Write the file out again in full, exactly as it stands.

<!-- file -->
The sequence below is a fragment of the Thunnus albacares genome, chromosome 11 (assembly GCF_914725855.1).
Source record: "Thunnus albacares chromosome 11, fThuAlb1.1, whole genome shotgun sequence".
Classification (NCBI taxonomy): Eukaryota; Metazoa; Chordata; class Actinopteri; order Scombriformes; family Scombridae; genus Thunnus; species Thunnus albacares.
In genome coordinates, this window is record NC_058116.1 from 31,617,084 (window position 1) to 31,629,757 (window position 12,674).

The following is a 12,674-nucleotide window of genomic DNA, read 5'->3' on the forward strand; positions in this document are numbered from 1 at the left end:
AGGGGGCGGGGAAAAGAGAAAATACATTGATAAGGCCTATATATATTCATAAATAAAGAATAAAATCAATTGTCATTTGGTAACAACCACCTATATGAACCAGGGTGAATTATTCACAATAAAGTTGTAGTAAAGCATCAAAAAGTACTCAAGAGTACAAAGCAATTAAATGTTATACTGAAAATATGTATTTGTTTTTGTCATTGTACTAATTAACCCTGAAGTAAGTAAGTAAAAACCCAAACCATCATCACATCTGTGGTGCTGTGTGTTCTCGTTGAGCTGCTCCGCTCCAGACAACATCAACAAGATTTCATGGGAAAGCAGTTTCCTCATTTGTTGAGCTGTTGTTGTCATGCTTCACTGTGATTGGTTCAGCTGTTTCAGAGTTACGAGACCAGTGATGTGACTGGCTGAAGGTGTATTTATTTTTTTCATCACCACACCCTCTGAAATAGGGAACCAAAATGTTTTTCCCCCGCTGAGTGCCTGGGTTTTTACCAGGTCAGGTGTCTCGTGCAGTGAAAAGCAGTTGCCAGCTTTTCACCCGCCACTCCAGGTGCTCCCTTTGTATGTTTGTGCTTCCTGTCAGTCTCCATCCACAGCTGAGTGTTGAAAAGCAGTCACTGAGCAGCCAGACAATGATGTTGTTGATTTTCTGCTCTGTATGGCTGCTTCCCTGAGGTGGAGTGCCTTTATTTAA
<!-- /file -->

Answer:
The sequence below is a fragment of the Thunnus albacares genome, chromosome 11 (assembly GCF_914725855.1).
Source record: "Thunnus albacares chromosome 11, fThuAlb1.1, whole genome shotgun sequence".
Classification (NCBI taxonomy): Eukaryota; Metazoa; Chordata; class Actinopteri; order Scombriformes; family Scombridae; genus Thunnus; species Thunnus albacares.
In genome coordinates, this window is record NC_058116.1 from 31,617,084 (window position 1) to 31,629,757 (window position 12,674).

The following is a 12,674-nucleotide window of genomic DNA, read 5'->3' on the forward strand; positions in this document are numbered from 1 at the left end:
AGGGGGCGGGGAAAAGAGAAAATACATTGATAAGGCCTATATATATTCATAAATAAAGAATAAAATCAATTGTCATTTGGTAACAACCACCTATATGAACCAGGGTGAATTATTCACAATAAAGTTGTAGTAAAGCATCAAAAAGTACTCAAGAGTACAAAGCAATTAAATGTTATACTGAAAATATGTATTTGTTTTTGTCATTGTACTAATTAACCCTGAAGTAAGTAAGTAAAAACCCAAACCATCATCACATCTGTGGTGCTGTGTGTTCTCGTTGAGCTGCTCCGCTCCAGACAACATCAACAAGATTTCATGGGAAAGCAGTTTCCTCATTTGTTGAGCTGTTGTTGTCATGCTTCACTGTGATTGGTTCAGCTGTTTCAGAGTTACGAGACCAGTGATGTGACTGGCTGAAGGTGTATTTATTTTTTTCATCACCACACCCTCTGAAATAGGGAACCAAAATGTTTTTCCCCCGCTGAGTGCCTGGGTTTTTACCAGGTCAGGTGTCTCGTGCAGTGAAAAGCAGTTGCCAGCTTTTCACCCGCCACTCCAGGTGCTCCCTTTGTATGTTTGTGCTTCCTGTCAGTCTCCATCCACAGCTGAGTGTTGAAAAGCAGTCACTGAGCAGCCAGACAATGATGTTGTTGATTTTCTGCTCTGTATGGCTGCTTCCCTGAGGTGGAGTGCCTTTATTTAA